Skeleton Pulled From the Antikythera Shipwreck Could Give Clues to Life Aboard the Vessel

Archaeologists hope to analyze DNA taken from a skeleton found among the wreckage

Archaeologists excavating the Antikythera Shipwreck skeletal remains. Brett Seymour, EUA/WHOI/ARGO

For years, a famous shipwreck off the coast of the Mediterranean island of Antikythera has provided archaeologists with all manner of artifacts, from statues to the ever-puzzling clock-like mechanism. The ship's remains were discovered by Greek sponge divers back in 1900 and has yielded an impressive stream of treasures. The latest recovery from the ship: a human skeleton. And archaeologists are hoping to analyze its DNA to gain insight into the passengers aboard this ship of treasure.

On August 31, researchers diving in the wreck uncovered several bones from the remains of a skeleton buried in the seafloor under more than a foot of pottery shards. Since its discovery, they have retrieved a skull, part of a jaw with teeth, and bones from the arms, ribs and legs, Olivia Quintana reports for the Boston Globe. Even more of the skeleton remains buried, yet to be excavated.

“This is the most exciting scientific discovery we’ve made here,” WHOI researcher Brendan Foley tells Ian Sample for The Guardian. “We think he was trapped in the ship when it went down and he must have been buried very rapidly or the bones would have gone by now.”

Excavations in August 2016 at the Antikythera Shipwreck uncovered a nearly intact skull Brett Seymour, EUA/WHOI/ARGO

The shipwreck is perhaps best-known for the discovery of the so-called “Antikythera mechanism,” a remarkably intricate clockwork device that researchers believe ancient Greek sailors used to model the movements of the moon and sun. But it is far from the only artifact retrieved from the wreckage, Jo Marchant reports for Nature News. For more than a century, researchers have trawled the remains of the long-sunken merchant ship for items that could reveal new information about life in ancient Greece and the other cultures of the Mediterranean.

This latest find, however, is particularly special. While researchers frequently find goods like pottery, coins and other antiquities aboard shipwrecks, finding human remains preserved underwater for so long is remarkable and requires very specific conditions to occur, Marchant reports. Most times, the bodies of shipwrecked sailors are washed away by currents or eaten by fish. While bones have been retrieved from more recent shipwrecks, dating back to the 16th and 17th centuries, only a handful of human remains have ever been found in ancient shipwrecks.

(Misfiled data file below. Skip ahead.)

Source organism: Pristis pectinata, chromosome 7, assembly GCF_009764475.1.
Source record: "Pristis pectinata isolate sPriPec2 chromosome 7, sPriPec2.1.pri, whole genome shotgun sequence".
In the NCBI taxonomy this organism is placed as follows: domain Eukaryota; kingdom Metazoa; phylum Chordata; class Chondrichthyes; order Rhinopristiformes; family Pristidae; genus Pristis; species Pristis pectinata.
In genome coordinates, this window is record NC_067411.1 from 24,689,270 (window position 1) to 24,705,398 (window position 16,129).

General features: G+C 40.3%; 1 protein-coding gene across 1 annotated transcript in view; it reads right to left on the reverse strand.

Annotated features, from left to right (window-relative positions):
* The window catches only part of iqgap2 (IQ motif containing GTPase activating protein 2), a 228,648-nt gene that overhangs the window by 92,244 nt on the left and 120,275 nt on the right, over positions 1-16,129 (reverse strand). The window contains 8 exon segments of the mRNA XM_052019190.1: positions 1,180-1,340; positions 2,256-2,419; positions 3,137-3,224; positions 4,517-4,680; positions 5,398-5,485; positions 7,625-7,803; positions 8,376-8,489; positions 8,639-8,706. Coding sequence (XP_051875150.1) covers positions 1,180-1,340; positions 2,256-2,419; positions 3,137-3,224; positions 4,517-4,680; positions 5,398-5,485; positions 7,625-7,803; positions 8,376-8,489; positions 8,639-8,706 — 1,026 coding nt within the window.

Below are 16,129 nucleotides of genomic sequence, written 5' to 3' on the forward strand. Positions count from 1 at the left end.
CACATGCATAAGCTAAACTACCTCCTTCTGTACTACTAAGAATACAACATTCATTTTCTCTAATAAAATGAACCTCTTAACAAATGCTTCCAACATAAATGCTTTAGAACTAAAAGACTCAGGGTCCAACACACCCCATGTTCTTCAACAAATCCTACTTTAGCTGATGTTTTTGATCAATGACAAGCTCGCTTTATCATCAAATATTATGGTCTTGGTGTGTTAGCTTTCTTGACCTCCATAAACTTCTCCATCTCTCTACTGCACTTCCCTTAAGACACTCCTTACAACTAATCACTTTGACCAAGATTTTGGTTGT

"Against all odds, the bones survived over 2,000 years at the bottom of the sea and they appear to be in fairly good condition, which is incredible," Hannes Schroeder, a DNA researcher with the Natural History Museum of Denmark in Copenhagen, says in a statement.

Skeletal remains of the sailor's skull, arm and leg still remain to be excavated from the site. Brett Seymour, EUA/WHOI/ARGO

Human remains were previously discovered in the wreckage back in 1976, but this is the first time bones have been found in the shipwreck since DNA testing technology was developed and refined. The researchers are now hoping to get permission from the Greek government to transfer the bones to Schroeder’s lab in Denmark, Sample reports. While it’s unclear whether the remains contain any DNA intact enough to analyze, the DNA could yield a wealth of information about the long-dead sailor, including sex, age, ethnicity and even appearance.

“Human remains have started to become a source of information that can tell us incredible things about the past,” Schroeder tells Sample. “Even with a single individual, it gives us a potentially great insight into the crew. Where did they come from? Who were these people?”

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